clubhouse, east hampton, indoor, tennis, cornhole, bar, happy hour, bowling, mini golf

Story - News

Oct 7, 2014 6:01 PMPublication: The East Hampton Press

East Hampton Town Hopes To Have Plastic Bag Ban In Effect Next Year

Oct 7, 2014 6:33 PM

East Hampton Town may enact a plastic bag ban next year, according to Town Councilwoman Sylvia Overby.

At an East Hampton Town Board work session on Tuesday, Ms. Overby said she and town attorneys are nearly finished drafting the law and will present it to the public in coming weeks. If all goes to plan, the rule would be in effect on Earth Day, April 22, 2015, and East Hampton residents and businesses would have until December 31, 2015, to adhere to the law.

“It will be important for us to start taking steps toward a ban of single-use plastic bags,” Ms. Overby said. “Other communities are on board on the East End, so the hope is to do it where the entire East End is an area where single-use plastic bags for retail use is not going to be acceptable.”

Deborah Klughers, chair of the town’s Recycling and Litter Committee, said her group did an online poll, which gathered more than 100 responses, and 92 percent of the people who took the poll were in favor of some type of plastic bag ban.

Ms. Klughers said she expects pro-plastic groups will come out against the ban in the near future, but that it is important that the ban be put in place, especially, she said, since the ocean is filled with more plastic trash than it is with plankton.

Dieter von Lehsten, co-chair of the Sustainable Southampton Green Advisory Committee, said he hopes that East Hampton will vote in favor of a ban. He said that between East Hampton and Southampton, more than 30 million plastic bags are distributed, and only 4 to 7 percent of plastic bags are recycled.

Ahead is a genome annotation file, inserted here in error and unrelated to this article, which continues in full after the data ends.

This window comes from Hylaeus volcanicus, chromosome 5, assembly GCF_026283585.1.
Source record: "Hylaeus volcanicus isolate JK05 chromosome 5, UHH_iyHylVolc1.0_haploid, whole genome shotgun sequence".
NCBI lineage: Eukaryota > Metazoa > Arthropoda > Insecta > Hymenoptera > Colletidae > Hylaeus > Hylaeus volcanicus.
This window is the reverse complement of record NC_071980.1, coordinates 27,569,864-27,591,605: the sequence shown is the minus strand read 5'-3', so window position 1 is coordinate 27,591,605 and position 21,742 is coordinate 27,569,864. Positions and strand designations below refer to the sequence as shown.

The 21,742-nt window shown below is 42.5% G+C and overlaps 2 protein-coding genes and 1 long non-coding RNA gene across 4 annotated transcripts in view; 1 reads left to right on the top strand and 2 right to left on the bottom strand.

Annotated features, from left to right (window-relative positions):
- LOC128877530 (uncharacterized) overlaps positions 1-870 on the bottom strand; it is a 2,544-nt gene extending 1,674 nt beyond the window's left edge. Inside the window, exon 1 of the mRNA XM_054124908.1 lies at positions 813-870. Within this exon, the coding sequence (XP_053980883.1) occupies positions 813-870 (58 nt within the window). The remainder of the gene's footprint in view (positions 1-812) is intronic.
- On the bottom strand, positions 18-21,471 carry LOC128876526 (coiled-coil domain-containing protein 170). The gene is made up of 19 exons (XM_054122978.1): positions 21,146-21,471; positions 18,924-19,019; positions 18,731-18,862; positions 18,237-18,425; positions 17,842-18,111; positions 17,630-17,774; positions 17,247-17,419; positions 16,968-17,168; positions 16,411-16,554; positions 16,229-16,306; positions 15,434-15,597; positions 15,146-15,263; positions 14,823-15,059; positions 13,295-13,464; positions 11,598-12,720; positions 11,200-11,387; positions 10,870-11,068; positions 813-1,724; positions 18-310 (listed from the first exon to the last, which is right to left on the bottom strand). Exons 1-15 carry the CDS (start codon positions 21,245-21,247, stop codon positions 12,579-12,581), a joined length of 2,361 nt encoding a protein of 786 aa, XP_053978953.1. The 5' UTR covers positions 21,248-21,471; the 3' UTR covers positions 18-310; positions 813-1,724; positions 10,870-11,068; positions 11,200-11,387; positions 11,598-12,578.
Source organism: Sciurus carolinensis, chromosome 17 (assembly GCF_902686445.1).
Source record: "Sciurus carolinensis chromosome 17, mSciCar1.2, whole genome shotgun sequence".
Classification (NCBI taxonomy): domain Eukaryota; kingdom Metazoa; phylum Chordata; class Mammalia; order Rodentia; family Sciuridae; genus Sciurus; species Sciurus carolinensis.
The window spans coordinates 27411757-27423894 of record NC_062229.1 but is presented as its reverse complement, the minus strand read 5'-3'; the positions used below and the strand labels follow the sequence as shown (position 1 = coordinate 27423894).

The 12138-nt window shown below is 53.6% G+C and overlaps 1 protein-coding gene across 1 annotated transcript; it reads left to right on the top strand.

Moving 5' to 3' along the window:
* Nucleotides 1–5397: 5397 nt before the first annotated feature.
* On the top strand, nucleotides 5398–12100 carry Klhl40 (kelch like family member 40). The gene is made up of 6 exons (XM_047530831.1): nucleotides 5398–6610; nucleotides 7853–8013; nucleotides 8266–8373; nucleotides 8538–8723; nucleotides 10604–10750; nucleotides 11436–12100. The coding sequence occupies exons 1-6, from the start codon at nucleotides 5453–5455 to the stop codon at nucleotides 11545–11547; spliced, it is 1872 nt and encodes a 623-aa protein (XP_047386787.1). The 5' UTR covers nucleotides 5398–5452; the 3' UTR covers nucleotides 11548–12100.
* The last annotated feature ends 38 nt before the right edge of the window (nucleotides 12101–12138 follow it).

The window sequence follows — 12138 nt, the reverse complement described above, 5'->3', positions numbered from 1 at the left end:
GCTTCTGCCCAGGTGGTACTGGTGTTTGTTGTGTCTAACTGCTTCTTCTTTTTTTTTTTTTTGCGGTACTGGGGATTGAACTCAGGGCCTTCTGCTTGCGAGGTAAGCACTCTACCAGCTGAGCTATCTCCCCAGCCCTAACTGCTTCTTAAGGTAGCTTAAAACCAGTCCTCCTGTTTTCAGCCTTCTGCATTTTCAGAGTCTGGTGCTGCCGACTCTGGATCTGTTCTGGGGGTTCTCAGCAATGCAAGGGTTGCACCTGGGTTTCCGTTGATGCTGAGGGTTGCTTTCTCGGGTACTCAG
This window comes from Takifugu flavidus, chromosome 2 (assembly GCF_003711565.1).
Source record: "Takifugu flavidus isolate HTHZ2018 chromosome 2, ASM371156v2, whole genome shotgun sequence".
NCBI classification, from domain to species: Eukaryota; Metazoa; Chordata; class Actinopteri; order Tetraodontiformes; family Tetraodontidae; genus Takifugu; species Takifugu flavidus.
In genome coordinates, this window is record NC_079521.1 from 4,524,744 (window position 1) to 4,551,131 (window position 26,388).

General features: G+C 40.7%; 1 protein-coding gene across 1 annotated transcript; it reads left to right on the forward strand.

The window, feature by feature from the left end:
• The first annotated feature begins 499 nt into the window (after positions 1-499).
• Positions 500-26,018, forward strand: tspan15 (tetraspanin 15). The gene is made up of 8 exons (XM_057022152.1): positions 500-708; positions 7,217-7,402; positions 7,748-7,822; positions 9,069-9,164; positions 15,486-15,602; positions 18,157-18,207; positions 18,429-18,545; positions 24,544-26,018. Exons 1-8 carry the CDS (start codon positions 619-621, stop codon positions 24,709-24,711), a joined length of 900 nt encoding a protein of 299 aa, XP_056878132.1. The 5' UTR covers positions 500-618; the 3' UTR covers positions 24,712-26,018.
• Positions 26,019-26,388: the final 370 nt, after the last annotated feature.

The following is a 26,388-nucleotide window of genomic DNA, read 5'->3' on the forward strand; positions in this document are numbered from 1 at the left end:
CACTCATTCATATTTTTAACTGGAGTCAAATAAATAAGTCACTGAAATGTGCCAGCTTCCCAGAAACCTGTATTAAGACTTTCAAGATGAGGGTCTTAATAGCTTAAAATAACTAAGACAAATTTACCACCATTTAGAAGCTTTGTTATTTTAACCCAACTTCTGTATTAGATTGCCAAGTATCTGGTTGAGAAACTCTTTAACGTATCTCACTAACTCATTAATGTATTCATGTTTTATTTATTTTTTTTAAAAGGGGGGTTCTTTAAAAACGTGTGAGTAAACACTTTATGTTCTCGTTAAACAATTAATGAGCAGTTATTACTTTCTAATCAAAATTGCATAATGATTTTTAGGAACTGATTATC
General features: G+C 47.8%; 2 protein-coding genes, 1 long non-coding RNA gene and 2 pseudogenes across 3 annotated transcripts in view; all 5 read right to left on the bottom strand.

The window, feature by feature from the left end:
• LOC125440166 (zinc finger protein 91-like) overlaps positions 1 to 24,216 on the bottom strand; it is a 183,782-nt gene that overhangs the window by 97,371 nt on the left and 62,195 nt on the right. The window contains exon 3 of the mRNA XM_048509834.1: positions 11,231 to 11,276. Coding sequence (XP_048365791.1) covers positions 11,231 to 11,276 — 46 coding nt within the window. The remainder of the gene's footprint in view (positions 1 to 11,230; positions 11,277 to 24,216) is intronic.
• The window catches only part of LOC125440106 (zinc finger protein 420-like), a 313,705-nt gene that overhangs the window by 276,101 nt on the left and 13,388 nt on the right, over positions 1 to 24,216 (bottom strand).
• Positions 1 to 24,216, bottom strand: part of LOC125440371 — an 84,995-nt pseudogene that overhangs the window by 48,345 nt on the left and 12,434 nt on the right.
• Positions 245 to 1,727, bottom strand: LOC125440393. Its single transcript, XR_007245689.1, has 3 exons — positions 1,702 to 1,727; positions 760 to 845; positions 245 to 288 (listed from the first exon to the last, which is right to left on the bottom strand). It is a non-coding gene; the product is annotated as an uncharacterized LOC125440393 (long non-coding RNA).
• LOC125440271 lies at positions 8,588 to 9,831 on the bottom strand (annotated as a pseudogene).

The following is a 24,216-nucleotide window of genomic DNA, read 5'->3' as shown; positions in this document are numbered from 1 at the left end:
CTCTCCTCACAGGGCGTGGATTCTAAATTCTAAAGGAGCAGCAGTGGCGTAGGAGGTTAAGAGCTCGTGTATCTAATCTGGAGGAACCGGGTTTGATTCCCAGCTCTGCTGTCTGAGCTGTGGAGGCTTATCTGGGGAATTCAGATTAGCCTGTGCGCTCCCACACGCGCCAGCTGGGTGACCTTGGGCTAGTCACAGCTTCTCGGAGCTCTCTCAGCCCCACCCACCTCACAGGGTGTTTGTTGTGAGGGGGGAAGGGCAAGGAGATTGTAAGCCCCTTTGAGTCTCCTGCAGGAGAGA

“Singular-use plastic bags are the largest consumer item worldwide,” he said. “Pressure from all around is starting, and it will feed over into New York State.”

Montauk business owner Catherine Foley said that she already hands out reusable bags if her customers ask for them. She spoke in favor of the ban, despite feelings that her comments might cause an uproar in the business community.

“The public is ready, we just need continued encouragement, guidance and support,” she said. “As a business owner, I’m 100-percent on board.”

Old Town Hall

Also on Tuesday, engineering consultant Drew Bennett presented the Town Board with two options to maximize work space and centralize the town’s many offices by using the old Town Hall building, which has sat mostly vacant since 2010, when several departments moved to office suites at 300 Pantigo Place.

One option would be to refurbish the old Town Hall, build a 4,000-square-foot addition, and use other available spaces the town has nearby. The other would be to demolish the building and build a new one.

To refurbish the old Town Hall, build a 4,000-square-foot addition, and use the unused historic Peach Farm Building and Baker House and Farm would be relatively inexpensive, Mr. Bennett said—$184 per square foot for 16,000 square feet in total, which is how much space the staff would need. The total for that would be about $3 million, he said. To demolish the old Town Hall and build a 12,500-square-foot annex with green technology would cost approximately $5.5 million.

In June 2013, the town was awarded a $536,425 grant as part of the Department of State’s Local Government Performance and Efficiency Program, for reducing its deficit and lowering taxes during the 2010-11 fiscal year.

Former Supervisor Bill Wilkinson had set aside the money for refurbishment of the old Town Hall building, and Mr. Bennett said if the town were to use some of that money and some other assets it has in savings, the cost to build a new Town Hall would be only $600,000.